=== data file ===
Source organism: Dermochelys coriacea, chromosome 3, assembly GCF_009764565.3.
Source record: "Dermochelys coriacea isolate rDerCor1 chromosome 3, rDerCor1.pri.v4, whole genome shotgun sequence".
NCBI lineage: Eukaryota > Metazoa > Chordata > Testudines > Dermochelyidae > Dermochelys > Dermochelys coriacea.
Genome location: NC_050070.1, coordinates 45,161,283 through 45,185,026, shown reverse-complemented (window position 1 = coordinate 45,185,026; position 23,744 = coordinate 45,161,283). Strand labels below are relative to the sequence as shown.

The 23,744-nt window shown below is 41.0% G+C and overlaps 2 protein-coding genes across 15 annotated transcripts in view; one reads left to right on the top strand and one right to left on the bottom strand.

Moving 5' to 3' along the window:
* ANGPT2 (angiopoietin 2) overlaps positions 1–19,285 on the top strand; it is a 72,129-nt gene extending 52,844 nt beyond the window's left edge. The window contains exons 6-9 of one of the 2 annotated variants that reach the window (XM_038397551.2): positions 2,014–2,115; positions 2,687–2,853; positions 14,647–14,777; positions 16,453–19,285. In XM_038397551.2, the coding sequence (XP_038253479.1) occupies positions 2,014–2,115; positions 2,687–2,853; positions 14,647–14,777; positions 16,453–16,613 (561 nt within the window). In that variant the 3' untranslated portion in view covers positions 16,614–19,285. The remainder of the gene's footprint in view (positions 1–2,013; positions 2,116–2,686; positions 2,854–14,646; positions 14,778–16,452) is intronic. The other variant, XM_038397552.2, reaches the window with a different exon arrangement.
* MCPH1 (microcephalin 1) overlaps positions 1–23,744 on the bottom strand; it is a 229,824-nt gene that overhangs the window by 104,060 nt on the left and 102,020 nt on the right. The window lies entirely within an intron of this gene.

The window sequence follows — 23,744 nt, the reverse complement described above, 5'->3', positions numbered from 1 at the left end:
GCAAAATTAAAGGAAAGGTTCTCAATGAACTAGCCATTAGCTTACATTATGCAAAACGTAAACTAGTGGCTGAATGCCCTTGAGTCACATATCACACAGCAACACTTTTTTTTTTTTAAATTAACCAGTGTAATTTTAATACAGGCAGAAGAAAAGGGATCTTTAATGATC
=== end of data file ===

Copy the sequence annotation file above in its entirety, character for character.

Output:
Source organism: Dermochelys coriacea, chromosome 3, assembly GCF_009764565.3.
Source record: "Dermochelys coriacea isolate rDerCor1 chromosome 3, rDerCor1.pri.v4, whole genome shotgun sequence".
NCBI lineage: Eukaryota > Metazoa > Chordata > Testudines > Dermochelyidae > Dermochelys > Dermochelys coriacea.
Genome location: NC_050070.1, coordinates 45,161,283 through 45,185,026, shown reverse-complemented (window position 1 = coordinate 45,185,026; position 23,744 = coordinate 45,161,283). Strand labels below are relative to the sequence as shown.

The 23,744-nt window shown below is 41.0% G+C and overlaps 2 protein-coding genes across 15 annotated transcripts in view; one reads left to right on the top strand and one right to left on the bottom strand.

Moving 5' to 3' along the window:
* ANGPT2 (angiopoietin 2) overlaps positions 1–19,285 on the top strand; it is a 72,129-nt gene extending 52,844 nt beyond the window's left edge. The window contains exons 6-9 of one of the 2 annotated variants that reach the window (XM_038397551.2): positions 2,014–2,115; positions 2,687–2,853; positions 14,647–14,777; positions 16,453–19,285. In XM_038397551.2, the coding sequence (XP_038253479.1) occupies positions 2,014–2,115; positions 2,687–2,853; positions 14,647–14,777; positions 16,453–16,613 (561 nt within the window). In that variant the 3' untranslated portion in view covers positions 16,614–19,285. The remainder of the gene's footprint in view (positions 1–2,013; positions 2,116–2,686; positions 2,854–14,646; positions 14,778–16,452) is intronic. The other variant, XM_038397552.2, reaches the window with a different exon arrangement.
* MCPH1 (microcephalin 1) overlaps positions 1–23,744 on the bottom strand; it is a 229,824-nt gene that overhangs the window by 104,060 nt on the left and 102,020 nt on the right. The window lies entirely within an intron of this gene.

The window sequence follows — 23,744 nt, the reverse complement described above, 5'->3', positions numbered from 1 at the left end:
GCAAAATTAAAGGAAAGGTTCTCAATGAACTAGCCATTAGCTTACATTATGCAAAACGTAAACTAGTGGCTGAATGCCCTTGAGTCACATATCACACAGCAACACTTTTTTTTTTTTAAATTAACCAGTGTAATTTTAATACAGGCAGAAGAAAAGGGATCTTTAATGATC